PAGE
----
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Subsidizing the Wealthiest Farmers in the Hungriest Counties

Thursday, September 12, 2013

Did you know that many counties with the highest rates of food stamp users are also home to recipients of huge farm subsidies?

Topping the list in 2010* was Shannon County, South Dakota. The average household using food stamps there received a total of $1,600 in assistance for the entire year, while the county’s farmers averaged more than $4,000 apiece in the guaranteed subsidies known as “direct payments,” and some raked in more than $20,000. 

Unlike the Supplemental Nutrition Assistance Program, or SNAP, which is designed to help people in need, the direct payment subsidies are paid out regardless of need and whether or not the owner actually farms the land.

Worse still, most of the subsidy money goes to only a handful of farmers. In Shannon County, for instance, 53 percent of all direct payments in 2010 went to just 10 percent of the recipients. These outdated direct payments – originally intended to be phased out by 2002 – are still being made even though farmers have been enjoying record income for the past five years. In fact, incomes for farm households have been higher than the average for all U.S. households every year since 1996.

And while SNAP recipients are means tested to prove that their income is near or below the poverty line, a landowner may have an adjusted gross income of up to $750,000 and still collect direct payments.

Similarly, SNAP payments are capped at no more than $2,400 a year per person, while farm subsidy recipients can bank up to $40,000 apiece (up to $80,000 for a married couple) in direct payments – costing taxpayers more than $4 billion each year.

Worse yet, there are no limitations at all on the federal subsidies that help landowners pay premiums for crop insurance with no sensible limits or means testing. More than half of the $9 billion taxpayers pay each year in these premium subsidies flows to enormous agri-businesses – not to the small and mid-sized farms that could really benefit.

In Congress, meanwhile, the same members who are leading the charge to cut SNAP are working hard to make sure these generous subsidies keep flowing to farm businesses in their districts. Nine of the 10 counties with the highest rates of food stamp households are also home to heavily subsidized farms. Half of these counties (Shannon and Todd Counties, S.D.; Owsley County, Ky.; Menominee County, Wis.; and Sioux County, N.D.) are represented by House Republicans who voted to extend and increase farm subsidies in the House’s “farm only” bill, which dropped SNAP funding entirely.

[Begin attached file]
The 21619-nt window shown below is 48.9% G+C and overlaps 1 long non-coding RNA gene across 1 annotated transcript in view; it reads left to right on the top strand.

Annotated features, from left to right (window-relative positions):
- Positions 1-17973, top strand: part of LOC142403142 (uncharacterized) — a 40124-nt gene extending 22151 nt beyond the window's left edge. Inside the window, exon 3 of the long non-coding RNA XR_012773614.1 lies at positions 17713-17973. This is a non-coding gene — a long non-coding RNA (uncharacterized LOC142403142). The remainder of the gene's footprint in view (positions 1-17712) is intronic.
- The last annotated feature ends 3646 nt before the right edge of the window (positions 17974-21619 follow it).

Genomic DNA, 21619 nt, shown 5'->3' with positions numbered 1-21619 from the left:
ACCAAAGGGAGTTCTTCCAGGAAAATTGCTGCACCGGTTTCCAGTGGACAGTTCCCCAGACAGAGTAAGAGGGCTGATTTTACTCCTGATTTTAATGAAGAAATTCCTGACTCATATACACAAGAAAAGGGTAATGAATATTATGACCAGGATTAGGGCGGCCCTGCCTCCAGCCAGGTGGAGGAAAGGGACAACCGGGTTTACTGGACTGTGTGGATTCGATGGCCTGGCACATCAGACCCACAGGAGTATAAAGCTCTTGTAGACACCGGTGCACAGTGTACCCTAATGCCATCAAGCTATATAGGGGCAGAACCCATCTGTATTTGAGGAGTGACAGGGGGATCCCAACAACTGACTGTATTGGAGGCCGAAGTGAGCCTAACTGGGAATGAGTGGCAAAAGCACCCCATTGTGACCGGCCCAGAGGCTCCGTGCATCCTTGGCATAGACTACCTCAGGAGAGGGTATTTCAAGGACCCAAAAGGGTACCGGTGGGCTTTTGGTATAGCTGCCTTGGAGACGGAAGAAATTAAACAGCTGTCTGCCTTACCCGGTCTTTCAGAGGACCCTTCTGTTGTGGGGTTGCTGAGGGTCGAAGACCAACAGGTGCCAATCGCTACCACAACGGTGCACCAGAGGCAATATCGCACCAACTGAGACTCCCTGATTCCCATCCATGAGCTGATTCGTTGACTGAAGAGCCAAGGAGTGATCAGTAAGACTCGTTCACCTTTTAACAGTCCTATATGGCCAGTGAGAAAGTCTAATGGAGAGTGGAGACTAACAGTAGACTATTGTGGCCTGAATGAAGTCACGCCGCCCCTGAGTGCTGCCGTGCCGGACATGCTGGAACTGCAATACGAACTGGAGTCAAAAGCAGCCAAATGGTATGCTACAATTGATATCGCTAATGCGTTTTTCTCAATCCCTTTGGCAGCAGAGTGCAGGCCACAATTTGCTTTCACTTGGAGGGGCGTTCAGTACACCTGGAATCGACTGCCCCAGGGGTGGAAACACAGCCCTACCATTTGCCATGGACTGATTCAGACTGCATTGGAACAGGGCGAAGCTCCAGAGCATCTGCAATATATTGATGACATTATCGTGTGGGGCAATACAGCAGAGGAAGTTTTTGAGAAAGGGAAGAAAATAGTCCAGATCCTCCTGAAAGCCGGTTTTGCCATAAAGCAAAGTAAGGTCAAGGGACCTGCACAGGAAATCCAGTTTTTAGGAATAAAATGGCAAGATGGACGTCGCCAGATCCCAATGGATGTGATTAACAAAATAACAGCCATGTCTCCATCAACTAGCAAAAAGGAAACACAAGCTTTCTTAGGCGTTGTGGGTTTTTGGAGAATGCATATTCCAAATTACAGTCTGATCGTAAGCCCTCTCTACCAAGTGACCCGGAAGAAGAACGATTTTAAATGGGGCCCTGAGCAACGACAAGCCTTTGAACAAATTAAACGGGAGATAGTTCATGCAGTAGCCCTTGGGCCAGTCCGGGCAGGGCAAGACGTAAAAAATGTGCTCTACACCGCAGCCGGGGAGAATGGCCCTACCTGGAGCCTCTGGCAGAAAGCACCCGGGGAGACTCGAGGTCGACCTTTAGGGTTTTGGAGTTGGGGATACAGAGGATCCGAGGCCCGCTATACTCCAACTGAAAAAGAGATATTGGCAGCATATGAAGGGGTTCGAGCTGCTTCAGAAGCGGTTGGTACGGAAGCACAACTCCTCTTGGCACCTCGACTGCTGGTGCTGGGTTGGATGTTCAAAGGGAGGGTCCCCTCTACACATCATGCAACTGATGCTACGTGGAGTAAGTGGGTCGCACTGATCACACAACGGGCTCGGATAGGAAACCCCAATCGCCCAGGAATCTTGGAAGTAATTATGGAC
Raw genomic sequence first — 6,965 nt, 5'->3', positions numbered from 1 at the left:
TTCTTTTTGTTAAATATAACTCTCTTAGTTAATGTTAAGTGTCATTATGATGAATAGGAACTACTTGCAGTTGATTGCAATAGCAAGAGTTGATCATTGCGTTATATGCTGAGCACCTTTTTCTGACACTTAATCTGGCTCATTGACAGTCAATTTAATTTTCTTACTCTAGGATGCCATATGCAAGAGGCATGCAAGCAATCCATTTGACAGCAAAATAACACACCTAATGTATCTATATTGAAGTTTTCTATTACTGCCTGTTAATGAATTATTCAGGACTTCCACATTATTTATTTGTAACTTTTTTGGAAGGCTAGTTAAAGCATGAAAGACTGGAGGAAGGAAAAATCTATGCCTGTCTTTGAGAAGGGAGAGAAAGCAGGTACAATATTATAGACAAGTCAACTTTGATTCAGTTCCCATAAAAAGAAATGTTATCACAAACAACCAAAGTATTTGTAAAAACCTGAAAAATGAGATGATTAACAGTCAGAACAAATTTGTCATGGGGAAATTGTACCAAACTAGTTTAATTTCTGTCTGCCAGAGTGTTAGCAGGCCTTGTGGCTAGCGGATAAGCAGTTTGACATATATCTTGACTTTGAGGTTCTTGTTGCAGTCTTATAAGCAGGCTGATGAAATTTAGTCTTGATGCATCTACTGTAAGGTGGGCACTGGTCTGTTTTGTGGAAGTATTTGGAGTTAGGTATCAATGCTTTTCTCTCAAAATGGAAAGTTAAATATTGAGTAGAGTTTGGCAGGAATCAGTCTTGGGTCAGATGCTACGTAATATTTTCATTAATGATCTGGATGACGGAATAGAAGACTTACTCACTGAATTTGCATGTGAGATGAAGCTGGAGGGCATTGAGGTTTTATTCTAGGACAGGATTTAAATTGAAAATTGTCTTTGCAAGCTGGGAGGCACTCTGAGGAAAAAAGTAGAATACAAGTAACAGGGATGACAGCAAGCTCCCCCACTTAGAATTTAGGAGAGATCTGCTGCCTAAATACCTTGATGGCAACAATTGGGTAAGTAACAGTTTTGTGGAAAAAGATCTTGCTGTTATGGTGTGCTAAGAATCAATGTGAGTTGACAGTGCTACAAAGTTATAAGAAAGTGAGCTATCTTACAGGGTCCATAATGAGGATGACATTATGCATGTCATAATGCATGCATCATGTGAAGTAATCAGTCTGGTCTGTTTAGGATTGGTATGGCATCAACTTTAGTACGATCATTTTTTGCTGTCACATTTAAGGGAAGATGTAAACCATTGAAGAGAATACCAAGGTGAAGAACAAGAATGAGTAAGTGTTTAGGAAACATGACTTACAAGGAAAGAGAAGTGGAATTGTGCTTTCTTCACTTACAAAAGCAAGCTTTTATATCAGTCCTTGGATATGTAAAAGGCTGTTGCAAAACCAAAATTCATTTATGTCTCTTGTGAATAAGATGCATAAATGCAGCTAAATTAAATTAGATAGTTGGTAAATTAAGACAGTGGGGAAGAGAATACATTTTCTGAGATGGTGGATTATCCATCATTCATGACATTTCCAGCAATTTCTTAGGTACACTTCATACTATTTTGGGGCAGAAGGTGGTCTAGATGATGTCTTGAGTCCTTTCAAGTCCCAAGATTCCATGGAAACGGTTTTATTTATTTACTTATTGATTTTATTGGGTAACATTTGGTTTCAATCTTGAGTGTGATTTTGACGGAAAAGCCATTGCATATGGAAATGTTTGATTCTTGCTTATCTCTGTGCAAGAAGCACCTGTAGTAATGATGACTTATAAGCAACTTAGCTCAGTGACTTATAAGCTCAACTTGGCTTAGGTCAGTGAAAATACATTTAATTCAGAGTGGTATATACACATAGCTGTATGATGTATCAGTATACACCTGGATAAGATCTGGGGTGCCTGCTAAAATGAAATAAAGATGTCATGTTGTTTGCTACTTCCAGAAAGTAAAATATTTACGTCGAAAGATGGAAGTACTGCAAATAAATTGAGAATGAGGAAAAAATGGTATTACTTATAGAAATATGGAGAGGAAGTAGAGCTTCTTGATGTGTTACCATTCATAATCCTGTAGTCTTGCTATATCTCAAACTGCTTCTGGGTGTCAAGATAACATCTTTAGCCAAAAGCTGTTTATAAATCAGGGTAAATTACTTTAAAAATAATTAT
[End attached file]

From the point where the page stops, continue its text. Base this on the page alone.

A recent Bloomberg analysis found an overwhelming majority of the counties with the fastest growing rates of SNAP participants tend to vote Republican. But that hasn’t kept some House Republicans from proposing to cut SNAP by as much as $40 billion.

At the same time, the House’s “farm only” bill would increase federal spending on new farm subsidies by as much as $32 billion. This reverse Robin Hood approach would exacerbate an already lopsided imbalance that saw farmers enjoy record profits last year while 14.5 percent of Americans went hungry.

If the 113th Congress ever manages to come together to pass a new farm bill, it will be in the best interest of taxpayers to end direct payments once and for all and to apply means testing and payment limits to crop insurance subsidies. These reforms already have bipartisan support on Capitol Hill. Implementing them would save billions of dollars and keep senseless excess farm subsidies from continuing to spiral out of control at the expense of funding for SNAP, conservation and healthy food programs.

* 2010 is the most recent year with complete SNAP data available for all US counties.

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